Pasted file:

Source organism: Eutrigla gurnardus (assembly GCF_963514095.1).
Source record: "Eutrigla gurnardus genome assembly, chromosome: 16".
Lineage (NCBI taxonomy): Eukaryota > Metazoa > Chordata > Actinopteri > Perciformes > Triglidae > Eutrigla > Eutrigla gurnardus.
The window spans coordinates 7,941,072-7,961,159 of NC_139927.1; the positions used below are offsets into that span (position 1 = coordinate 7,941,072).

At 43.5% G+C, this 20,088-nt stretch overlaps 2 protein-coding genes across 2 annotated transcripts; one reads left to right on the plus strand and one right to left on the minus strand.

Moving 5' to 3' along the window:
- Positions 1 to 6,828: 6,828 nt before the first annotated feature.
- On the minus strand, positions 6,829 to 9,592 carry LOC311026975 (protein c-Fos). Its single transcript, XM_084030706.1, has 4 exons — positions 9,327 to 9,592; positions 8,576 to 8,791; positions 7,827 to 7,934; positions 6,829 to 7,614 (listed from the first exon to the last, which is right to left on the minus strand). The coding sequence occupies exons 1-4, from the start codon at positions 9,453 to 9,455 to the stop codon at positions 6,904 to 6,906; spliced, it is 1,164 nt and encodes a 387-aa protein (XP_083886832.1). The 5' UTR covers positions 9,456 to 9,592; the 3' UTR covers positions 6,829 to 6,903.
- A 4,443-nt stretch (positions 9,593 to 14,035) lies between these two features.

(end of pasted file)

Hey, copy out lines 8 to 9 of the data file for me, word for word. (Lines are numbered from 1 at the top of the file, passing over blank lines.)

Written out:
- On the minus strand, positions 6,829 to 9,592 carry LOC311026975 (protein c-Fos). Its single transcript, XM_084030706.1, has 4 exons — positions 9,327 to 9,592; positions 8,576 to 8,791; positions 7,827 to 7,934; positions 6,829 to 7,614 (listed from the first exon to the last, which is right to left on the minus strand). The coding sequence occupies exons 1-4, from the start codon at positions 9,453 to 9,455 to the stop codon at positions 6,904 to 6,906; spliced, it is 1,164 nt and encodes a 387-aa protein (XP_083886832.1). The 5' UTR covers positions 9,456 to 9,592; the 3' UTR covers positions 6,829 to 6,903.
- A 4,443-nt stretch (positions 9,593 to 14,035) lies between these two features.